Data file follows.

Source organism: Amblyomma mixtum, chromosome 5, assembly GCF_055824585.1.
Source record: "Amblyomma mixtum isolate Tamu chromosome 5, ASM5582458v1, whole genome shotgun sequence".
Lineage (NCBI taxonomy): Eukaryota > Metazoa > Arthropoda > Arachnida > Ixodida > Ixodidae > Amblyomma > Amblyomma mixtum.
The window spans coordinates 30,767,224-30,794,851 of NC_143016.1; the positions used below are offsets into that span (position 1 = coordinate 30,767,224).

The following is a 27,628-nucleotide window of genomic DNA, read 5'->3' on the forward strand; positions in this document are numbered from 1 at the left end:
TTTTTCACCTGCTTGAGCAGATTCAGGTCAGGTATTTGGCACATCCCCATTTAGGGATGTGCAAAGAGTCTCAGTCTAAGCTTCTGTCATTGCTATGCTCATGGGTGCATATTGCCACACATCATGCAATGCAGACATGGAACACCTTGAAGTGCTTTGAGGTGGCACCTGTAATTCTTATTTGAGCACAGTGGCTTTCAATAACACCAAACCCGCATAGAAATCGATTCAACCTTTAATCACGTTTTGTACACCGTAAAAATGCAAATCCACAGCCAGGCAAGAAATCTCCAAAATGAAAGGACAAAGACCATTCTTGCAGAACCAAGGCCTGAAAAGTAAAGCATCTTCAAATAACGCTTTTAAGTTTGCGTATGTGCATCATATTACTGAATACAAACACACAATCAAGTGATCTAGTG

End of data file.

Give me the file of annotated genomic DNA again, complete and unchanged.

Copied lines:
Source organism: Amblyomma mixtum, chromosome 5, assembly GCF_055824585.1.
Source record: "Amblyomma mixtum isolate Tamu chromosome 5, ASM5582458v1, whole genome shotgun sequence".
Lineage (NCBI taxonomy): Eukaryota > Metazoa > Arthropoda > Arachnida > Ixodida > Ixodidae > Amblyomma > Amblyomma mixtum.
The window spans coordinates 30,767,224-30,794,851 of NC_143016.1; the positions used below are offsets into that span (position 1 = coordinate 30,767,224).

The following is a 27,628-nucleotide window of genomic DNA, read 5'->3' on the forward strand; positions in this document are numbered from 1 at the left end:
TTTTTCACCTGCTTGAGCAGATTCAGGTCAGGTATTTGGCACATCCCCATTTAGGGATGTGCAAAGAGTCTCAGTCTAAGCTTCTGTCATTGCTATGCTCATGGGTGCATATTGCCACACATCATGCAATGCAGACATGGAACACCTTGAAGTGCTTTGAGGTGGCACCTGTAATTCTTATTTGAGCACAGTGGCTTTCAATAACACCAAACCCGCATAGAAATCGATTCAACCTTTAATCACGTTTTGTACACCGTAAAAATGCAAATCCACAGCCAGGCAAGAAATCTCCAAAATGAAAGGACAAAGACCATTCTTGCAGAACCAAGGCCTGAAAAGTAAAGCATCTTCAAATAACGCTTTTAAGTTTGCGTATGTGCATCATATTACTGAATACAAACACACAATCAAGTGATCTAGTG